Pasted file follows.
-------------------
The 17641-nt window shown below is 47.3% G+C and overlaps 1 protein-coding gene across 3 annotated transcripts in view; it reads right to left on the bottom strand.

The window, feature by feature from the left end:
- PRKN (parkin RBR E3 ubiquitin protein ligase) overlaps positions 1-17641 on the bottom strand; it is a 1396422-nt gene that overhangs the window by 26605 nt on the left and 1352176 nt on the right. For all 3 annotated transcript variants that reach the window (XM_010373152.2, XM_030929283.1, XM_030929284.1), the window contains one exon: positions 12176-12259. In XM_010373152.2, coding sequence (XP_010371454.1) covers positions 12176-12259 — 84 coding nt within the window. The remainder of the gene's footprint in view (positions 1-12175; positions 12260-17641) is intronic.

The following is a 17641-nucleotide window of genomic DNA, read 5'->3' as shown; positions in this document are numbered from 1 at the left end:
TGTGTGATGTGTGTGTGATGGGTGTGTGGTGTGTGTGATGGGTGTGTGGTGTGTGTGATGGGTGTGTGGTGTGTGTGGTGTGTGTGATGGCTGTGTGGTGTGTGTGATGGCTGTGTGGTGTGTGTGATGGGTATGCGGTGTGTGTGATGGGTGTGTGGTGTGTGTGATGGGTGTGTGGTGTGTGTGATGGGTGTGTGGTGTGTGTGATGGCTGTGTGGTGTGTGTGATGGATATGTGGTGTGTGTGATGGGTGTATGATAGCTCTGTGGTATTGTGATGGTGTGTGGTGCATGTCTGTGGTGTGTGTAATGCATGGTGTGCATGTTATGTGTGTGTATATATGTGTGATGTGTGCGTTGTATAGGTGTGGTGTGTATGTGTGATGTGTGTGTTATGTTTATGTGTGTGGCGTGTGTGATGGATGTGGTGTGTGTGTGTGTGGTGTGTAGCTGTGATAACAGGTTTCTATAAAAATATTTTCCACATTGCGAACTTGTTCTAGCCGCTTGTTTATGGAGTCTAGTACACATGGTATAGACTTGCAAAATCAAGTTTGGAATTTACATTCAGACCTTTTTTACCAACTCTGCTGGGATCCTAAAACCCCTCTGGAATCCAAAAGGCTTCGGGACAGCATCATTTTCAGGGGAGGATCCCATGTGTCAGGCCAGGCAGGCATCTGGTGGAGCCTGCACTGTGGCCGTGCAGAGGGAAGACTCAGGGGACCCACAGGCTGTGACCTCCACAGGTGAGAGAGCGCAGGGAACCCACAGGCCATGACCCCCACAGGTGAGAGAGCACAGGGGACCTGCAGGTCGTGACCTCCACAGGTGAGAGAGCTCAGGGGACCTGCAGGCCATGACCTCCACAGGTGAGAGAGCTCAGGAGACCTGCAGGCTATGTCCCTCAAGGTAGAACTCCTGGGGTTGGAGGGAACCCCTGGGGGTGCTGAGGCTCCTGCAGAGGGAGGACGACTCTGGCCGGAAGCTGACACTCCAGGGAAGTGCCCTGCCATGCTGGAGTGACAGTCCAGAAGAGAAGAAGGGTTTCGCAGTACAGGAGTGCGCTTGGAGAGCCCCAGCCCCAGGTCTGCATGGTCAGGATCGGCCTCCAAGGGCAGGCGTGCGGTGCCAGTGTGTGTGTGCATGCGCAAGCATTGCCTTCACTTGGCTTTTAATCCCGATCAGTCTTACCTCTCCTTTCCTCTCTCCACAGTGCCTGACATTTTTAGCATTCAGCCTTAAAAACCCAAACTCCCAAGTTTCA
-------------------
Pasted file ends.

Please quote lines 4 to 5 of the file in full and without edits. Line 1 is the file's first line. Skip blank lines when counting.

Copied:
The following is a 17641-nucleotide window of genomic DNA, read 5'->3' as shown; positions in this document are numbered from 1 at the left end:
TGTGTGATGTGTGTGTGATGGGTGTGTGGTGTGTGTGATGGGTGTGTGGTGTGTGTGATGGGTGTGTGGTGTGTGTGGTGTGTGTGATGGCTGTGTGGTGTGTGTGATGGCTGTGTGGTGTGTGTGATGGGTATGCGGTGTGTGTGATGGGTGTGTGGTGTGTGTGATGGGTGTGTGGTGTGTGTGATGGGTGTGTGGTGTGTGTGATGGCTGTGTGGTGTGTGTGATGGATATGTGGTGTGTGTGATGGGTGTATGATAGCTCTGTGGTATTGTGATGGTGTGTGGTGCATGTCTGTGGTGTGTGTAATGCATGGTGTGCATGTTATGTGTGTGTATATATGTGTGATGTGTGCGTTGTATAGGTGTGGTGTGTATGTGTGATGTGTGTGTTATGTTTATGTGTGTGGCGTGTGTGATGGATGTGGTGTGTGTGTGTGTGGTGTGTAGCTGTGATAACAGGTTTCTATAAAAATATTTTCCACATTGCGAACTTGTTCTAGCCGCTTGTTTATGGAGTCTAGTACACATGGTATAGACTTGCAAAATCAAGTTTGGAATTTACATTCAGACCTTTTTTACCAACTCTGCTGGGATCCTAAAACCCCTCTGGAATCCAAAAGGCTTCGGGACAGCATCATTTTCAGGGGAGGATCCCATGTGTCAGGCCAGGCAGGCATCTGGTGGAGCCTGCACTGTGGCCGTGCAGAGGGAAGACTCAGGGGACCCACAGGCTGTGACCTCCACAGGTGAGAGAGCGCAGGGAACCCACAGGCCATGACCCCCACAGGTGAGAGAGCACAGGGGACCTGCAGGTCGTGACCTCCACAGGTGAGAGAGCTCAGGGGACCTGCAGGCCATGACCTCCACAGGTGAGAGAGCTCAGGAGACCTGCAGGCTATGTCCCTCAAGGTAGAACTCCTGGGGTTGGAGGGAACCCCTGGGGGTGCTGAGGCTCCTGCAGAGGGAGGACGACTCTGGCCGGAAGCTGACACTCCAGGGAAGTGCCCTGCCATGCTGGAGTGACAGTCCAGAAGAGAAGAAGGGTTTCGCAGTACAGGAGTGCGCTTGGAGAGCCCCAGCCCCAGGTCTGCATGGTCAGGATCGGCCTCCAAGGGCAGGCGTGCGGTGCCAGTGTGTGTGTGCATGCGCAAGCATTGCCTTCACTTGGCTTTTAATCCCGATCAGTCTTACCTCTCCTTTCCTCTCTCCACAGTGCCTGACATTTTTAGCATTCAGCCTTAAAAACCCAAACTCCCAAGTTTCA